SHE SAYS:

Today, our sons, Matthew, Michael and Joseph; our daughter, Julia; our daughter-in-law, Erika and Michael’s girlfriend, Jacque will be leaving on a two week trip to Japan and Vietnam.  We are in San Francisco to see them off.  About one year ago, Matthew and Erika and Michael and Jacque began talking about taking this trip.  The details of how it was planned and how Joseph and Julia ended up joining them are unimportant for the purpose of this post.  

As parents, you nurture and help mold your children into the adults they will become.   We all wish to create independent, knowledgeable and worldly adults with the goal that they stand on their own two feet and go off to make a life for themselves.  Then we all wish our children the success and happiness that comes with that independence.  At some point, you know they are going to leave the nest, but when they are gone, it makes you realize just how fast time passed and that your wish for them is being fulfilled.

Once upon a time, while on a family trip to Disney World, we were all sitting in the French pavilion in Epcot Center when Joe and I suddenly realized that time was passing quickly and before we knew it, Matthew and Michael would finish High School and move on to college.  It was 1996.  By then we had taken a family vacation each year to the beach in New Jersey; we had been to Washington DC, Boston and Florida, but not much beyond that.  At that moment a plan was hatched to start looking into traveling to other places so we could expand their horizons.  Our first thought was Italy, since we had been there for our honeymoon and it is the home of our ancestors.  Our second thought was London because we knew that everyone would speak English.

However, while my good friend was visiting from Las Vegas and we were telling her of our plan, she suggested we test our travel abilities by seeing more of the US.  Of course, she suggested we start with Las Vegas and maybe California.  Suffice it to say, our maiden flight in 1997 with all six of us, included stops in Las Vegas, California and the Grand Canyon.   The next summer was England, Scotland and France and the following summer was Italy.  Many other trips abroad followed as well as study abroad programs for some of them.  Since then, each of our children has traveled to many other places on their own and with friends.  I mention this because all the while we were nurturing and teaching our family about travel and other cultures, we also gave them their wings!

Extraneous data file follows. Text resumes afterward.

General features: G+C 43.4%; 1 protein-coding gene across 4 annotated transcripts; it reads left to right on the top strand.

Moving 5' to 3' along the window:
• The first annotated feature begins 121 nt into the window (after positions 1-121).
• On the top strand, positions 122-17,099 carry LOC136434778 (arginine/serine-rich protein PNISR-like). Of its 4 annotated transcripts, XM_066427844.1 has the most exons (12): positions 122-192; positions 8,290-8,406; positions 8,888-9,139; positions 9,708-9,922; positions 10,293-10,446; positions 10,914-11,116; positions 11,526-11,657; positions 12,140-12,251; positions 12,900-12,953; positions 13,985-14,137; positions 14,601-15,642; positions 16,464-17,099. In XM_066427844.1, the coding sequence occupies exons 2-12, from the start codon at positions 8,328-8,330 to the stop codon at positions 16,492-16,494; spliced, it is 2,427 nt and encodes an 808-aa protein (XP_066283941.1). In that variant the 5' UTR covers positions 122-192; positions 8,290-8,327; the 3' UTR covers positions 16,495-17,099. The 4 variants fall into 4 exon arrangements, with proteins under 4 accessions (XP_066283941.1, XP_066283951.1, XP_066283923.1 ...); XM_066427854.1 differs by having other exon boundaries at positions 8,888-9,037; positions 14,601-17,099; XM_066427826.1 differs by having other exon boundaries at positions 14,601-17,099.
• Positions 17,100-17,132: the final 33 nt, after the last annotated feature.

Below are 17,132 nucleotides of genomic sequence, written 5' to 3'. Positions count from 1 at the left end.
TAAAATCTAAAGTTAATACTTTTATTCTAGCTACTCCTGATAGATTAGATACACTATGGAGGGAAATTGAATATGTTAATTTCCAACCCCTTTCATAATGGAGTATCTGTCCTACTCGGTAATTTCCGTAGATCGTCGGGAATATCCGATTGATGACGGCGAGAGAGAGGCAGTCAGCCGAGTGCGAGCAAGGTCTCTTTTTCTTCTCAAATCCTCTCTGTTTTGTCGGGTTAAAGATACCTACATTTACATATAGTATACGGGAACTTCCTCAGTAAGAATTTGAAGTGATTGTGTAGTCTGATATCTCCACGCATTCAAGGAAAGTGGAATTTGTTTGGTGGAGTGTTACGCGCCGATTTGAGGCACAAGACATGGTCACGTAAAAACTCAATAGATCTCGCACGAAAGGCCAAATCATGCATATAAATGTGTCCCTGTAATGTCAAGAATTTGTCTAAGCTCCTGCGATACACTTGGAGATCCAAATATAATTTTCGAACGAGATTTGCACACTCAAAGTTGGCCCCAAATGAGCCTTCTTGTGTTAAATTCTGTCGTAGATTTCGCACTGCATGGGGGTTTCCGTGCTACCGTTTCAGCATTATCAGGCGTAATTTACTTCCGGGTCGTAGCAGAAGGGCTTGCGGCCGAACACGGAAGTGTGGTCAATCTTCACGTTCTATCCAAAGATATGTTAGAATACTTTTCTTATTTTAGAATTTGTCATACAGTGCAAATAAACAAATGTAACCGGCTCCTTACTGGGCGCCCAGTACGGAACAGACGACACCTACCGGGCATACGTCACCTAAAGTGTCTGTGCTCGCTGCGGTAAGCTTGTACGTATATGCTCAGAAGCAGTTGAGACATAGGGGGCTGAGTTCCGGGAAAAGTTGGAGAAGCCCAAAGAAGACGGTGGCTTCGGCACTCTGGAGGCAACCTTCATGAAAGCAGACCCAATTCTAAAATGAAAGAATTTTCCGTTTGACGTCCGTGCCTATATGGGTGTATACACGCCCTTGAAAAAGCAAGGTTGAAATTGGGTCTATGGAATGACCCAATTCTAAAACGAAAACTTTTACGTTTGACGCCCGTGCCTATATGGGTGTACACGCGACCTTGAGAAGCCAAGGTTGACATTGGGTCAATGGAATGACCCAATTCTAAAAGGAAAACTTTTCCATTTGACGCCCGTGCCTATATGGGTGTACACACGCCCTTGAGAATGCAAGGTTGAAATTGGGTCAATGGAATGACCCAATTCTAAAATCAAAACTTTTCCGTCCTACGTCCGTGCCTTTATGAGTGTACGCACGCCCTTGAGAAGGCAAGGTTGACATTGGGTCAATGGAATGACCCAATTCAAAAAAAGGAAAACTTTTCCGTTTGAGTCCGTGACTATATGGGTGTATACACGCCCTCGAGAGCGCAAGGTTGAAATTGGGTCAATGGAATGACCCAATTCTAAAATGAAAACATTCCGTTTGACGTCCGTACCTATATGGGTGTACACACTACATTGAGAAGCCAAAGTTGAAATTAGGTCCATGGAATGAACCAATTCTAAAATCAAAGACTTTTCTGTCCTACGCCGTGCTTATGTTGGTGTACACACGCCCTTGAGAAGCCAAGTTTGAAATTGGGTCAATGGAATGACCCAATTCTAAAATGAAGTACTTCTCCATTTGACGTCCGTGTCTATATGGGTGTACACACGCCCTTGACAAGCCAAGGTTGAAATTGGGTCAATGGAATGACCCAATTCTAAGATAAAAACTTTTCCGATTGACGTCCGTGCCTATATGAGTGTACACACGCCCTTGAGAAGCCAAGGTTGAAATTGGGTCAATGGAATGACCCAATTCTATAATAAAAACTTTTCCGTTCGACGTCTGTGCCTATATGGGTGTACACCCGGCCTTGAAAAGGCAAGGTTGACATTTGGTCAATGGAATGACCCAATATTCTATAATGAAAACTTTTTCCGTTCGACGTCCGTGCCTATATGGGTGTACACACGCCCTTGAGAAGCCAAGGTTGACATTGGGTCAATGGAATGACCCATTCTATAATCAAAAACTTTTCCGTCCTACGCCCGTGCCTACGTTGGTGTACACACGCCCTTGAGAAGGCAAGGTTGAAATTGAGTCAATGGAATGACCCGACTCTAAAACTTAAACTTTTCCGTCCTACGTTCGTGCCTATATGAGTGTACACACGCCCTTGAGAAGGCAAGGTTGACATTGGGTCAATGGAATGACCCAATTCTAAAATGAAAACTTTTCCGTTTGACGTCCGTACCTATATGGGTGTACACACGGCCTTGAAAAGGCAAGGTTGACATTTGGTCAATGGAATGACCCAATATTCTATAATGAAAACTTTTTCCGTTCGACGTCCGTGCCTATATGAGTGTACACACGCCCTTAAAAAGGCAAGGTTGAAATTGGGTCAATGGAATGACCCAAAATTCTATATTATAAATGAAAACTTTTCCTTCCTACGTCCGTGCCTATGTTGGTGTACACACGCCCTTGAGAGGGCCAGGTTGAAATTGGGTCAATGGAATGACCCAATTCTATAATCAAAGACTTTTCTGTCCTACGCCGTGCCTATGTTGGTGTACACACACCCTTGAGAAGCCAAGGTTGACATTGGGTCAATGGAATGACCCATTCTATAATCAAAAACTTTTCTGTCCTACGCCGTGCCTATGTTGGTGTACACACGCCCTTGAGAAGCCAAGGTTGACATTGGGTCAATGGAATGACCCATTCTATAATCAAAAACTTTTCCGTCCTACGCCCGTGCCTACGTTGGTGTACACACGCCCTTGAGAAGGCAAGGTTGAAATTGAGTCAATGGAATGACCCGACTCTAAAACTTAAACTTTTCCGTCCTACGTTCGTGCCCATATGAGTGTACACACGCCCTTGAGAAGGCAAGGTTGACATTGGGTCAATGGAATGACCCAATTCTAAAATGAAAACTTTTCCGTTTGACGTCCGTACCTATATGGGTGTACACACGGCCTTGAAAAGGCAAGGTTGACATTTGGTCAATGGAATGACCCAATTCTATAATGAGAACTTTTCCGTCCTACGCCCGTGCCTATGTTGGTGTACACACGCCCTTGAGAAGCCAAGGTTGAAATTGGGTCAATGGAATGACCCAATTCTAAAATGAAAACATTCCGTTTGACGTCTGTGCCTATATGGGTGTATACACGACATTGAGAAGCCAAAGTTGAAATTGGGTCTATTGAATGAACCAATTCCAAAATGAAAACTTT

More than once during the planning phases of this trip to Japan they asked us to join them.  As much as we would like to see Japan, we felt strongly that this is their trip.  Although we feel a little nervous as they all take off together to a far flung corner of the world, we are so happy to see them make this trip together.

In a broader sense, besides the traveling our children do, they have all found their way in the world or at least are on their way.  We could lament and even get a little teary-eyed that our children have left the nest, moved away to other cities and forged relationships that bring them into the fold of other families all of which keep them away from us for much of the time.  Instead, I am instilled with pride and feel gratified that we have succeeded in nurturing these four little “birds” into loving, caring and independent adults who always know where they can find their original nest.

Jacque, Michael, Julia, Joseph, Erika and Matthew

Jacque, Michael, Julia, Joseph, Erika and Matthew

On Monday, Joe provides some tips for those taking care of a loved one with Alzheimer’s Disease in “Alzheimer’s Disease, The Role Of The Care Giver”. 

WHAT DO YOU SAY?

SHE SAYS:

In September 2011, we closed out our third rental season of our Jersey Shore condo and I can honestly say that things have run smoothly most of the time.

When we first purchased the condo in September 2008, the decor was still screaming of the 1980’s.  We changed some of the furnishings; repainted; purchased new bedding, kitchen and bathroom accessories; added flat screen TVs, added a router for wireless internet; and bought some nice beach towels.

Prior to our purchase of the condo, when we were renters there, we would fantasize that if we owned this, we would…….   Now we were ready for OUR renters.  We knew that some tenants would be repeat renters since we bought the condo through the same agent who we rented from and would continue to use her for our rental agent services.  In addition, I set up a vacation rental by owner website to start to attract our own renters.

In August 2009, our first rental season, we had two new renters from our own website and our rental agent had two repeat renters.  By the end of the rental season, much to our surprise, several incidental items were missing such as three sets of new sheets, a new bathroom rug, some of the new beach towels, the new Dining Room tablecloth, and even some dishtowels and oven mitts.

Even though inexpensive items, we felt violated and betrayed especially since we had been renting this same condo for a number of years and nothing seemed to go missing year after year.  How could this happen?  Should we be in this business of allowing strangers to essentially live in our home away from home?  The hard part of running this rental business is not the complicated bookkeeping between our own renters and reconciling our rental agent’s statements, but knowing that people are using our things.  Although we run this as a business, we just don’t look at it as a business.  We definitely consider it our home that we happen to share with others.  As renters we always treated it as if it was our own, so we expected others to do the same and in that first year, we learned that was not always the case.